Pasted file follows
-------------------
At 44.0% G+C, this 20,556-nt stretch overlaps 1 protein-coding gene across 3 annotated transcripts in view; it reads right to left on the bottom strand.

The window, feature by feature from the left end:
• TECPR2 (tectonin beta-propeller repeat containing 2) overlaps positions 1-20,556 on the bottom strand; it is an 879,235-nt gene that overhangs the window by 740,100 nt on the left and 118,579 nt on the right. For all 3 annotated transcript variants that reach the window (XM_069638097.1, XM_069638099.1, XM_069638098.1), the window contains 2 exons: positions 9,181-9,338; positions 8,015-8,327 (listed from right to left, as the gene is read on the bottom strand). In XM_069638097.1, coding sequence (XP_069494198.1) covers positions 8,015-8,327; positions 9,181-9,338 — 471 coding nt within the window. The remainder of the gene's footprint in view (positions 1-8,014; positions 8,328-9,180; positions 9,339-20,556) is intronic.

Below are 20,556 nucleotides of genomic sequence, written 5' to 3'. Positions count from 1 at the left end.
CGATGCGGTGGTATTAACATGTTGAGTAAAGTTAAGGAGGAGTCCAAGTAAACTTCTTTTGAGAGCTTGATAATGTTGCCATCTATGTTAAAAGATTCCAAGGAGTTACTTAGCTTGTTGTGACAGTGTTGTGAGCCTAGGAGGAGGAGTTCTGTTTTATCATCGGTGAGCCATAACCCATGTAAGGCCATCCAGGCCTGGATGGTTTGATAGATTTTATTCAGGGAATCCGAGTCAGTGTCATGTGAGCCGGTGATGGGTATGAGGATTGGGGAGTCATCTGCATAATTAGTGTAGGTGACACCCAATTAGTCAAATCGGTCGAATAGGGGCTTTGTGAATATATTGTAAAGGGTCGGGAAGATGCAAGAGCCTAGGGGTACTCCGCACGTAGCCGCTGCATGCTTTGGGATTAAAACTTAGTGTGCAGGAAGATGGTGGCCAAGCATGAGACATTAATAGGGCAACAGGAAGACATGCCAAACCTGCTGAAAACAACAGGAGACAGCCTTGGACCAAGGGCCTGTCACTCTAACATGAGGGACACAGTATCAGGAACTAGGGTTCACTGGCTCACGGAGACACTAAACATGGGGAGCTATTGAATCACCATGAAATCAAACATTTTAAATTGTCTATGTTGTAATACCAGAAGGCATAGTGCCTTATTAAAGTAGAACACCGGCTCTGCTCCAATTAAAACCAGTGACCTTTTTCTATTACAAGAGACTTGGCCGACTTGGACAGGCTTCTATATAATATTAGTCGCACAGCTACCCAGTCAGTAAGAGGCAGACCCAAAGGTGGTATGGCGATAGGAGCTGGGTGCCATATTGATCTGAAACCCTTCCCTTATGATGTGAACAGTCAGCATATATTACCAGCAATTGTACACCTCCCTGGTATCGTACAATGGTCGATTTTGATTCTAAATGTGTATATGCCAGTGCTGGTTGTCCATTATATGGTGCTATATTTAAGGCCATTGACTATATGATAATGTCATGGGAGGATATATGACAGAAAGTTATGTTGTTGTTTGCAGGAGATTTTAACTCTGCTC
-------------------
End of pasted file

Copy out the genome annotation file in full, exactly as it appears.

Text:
At 44.0% G+C, this 20,556-nt stretch overlaps 1 protein-coding gene across 3 annotated transcripts in view; it reads right to left on the bottom strand.

The window, feature by feature from the left end:
• TECPR2 (tectonin beta-propeller repeat containing 2) overlaps positions 1-20,556 on the bottom strand; it is an 879,235-nt gene that overhangs the window by 740,100 nt on the left and 118,579 nt on the right. For all 3 annotated transcript variants that reach the window (XM_069638097.1, XM_069638099.1, XM_069638098.1), the window contains 2 exons: positions 9,181-9,338; positions 8,015-8,327 (listed from right to left, as the gene is read on the bottom strand). In XM_069638097.1, coding sequence (XP_069494198.1) covers positions 8,015-8,327; positions 9,181-9,338 — 471 coding nt within the window. The remainder of the gene's footprint in view (positions 1-8,014; positions 8,328-9,180; positions 9,339-20,556) is intronic.

Below are 20,556 nucleotides of genomic sequence, written 5' to 3'. Positions count from 1 at the left end.
CGATGCGGTGGTATTAACATGTTGAGTAAAGTTAAGGAGGAGTCCAAGTAAACTTCTTTTGAGAGCTTGATAATGTTGCCATCTATGTTAAAAGATTCCAAGGAGTTACTTAGCTTGTTGTGACAGTGTTGTGAGCCTAGGAGGAGGAGTTCTGTTTTATCATCGGTGAGCCATAACCCATGTAAGGCCATCCAGGCCTGGATGGTTTGATAGATTTTATTCAGGGAATCCGAGTCAGTGTCATGTGAGCCGGTGATGGGTATGAGGATTGGGGAGTCATCTGCATAATTAGTGTAGGTGACACCCAATTAGTCAAATCGGTCGAATAGGGGCTTTGTGAATATATTGTAAAGGGTCGGGAAGATGCAAGAGCCTAGGGGTACTCCGCACGTAGCCGCTGCATGCTTTGGGATTAAAACTTAGTGTGCAGGAAGATGGTGGCCAAGCATGAGACATTAATAGGGCAACAGGAAGACATGCCAAACCTGCTGAAAACAACAGGAGACAGCCTTGGACCAAGGGCCTGTCACTCTAACATGAGGGACACAGTATCAGGAACTAGGGTTCACTGGCTCACGGAGACACTAAACATGGGGAGCTATTGAATCACCATGAAATCAAACATTTTAAATTGTCTATGTTGTAATACCAGAAGGCATAGTGCCTTATTAAAGTAGAACACCGGCTCTGCTCCAATTAAAACCAGTGACCTTTTTCTATTACAAGAGACTTGGCCGACTTGGACAGGCTTCTATATAATATTAGTCGCACAGCTACCCAGTCAGTAAGAGGCAGACCCAAAGGTGGTATGGCGATAGGAGCTGGGTGCCATATTGATCTGAAACCCTTCCCTTATGATGTGAACAGTCAGCATATATTACCAGCAATTGTACACCTCCCTGGTATCGTACAATGGTCGATTTTGATTCTAAATGTGTATATGCCAGTGCTGGTTGTCCATTATATGGTGCTATATTTAAGGCCATTGACTATATGATAATGTCATGGGAGGATATATGACAGAAAGTTATGTTGTTGTTTGCAGGAGATTTTAACTCTGCTC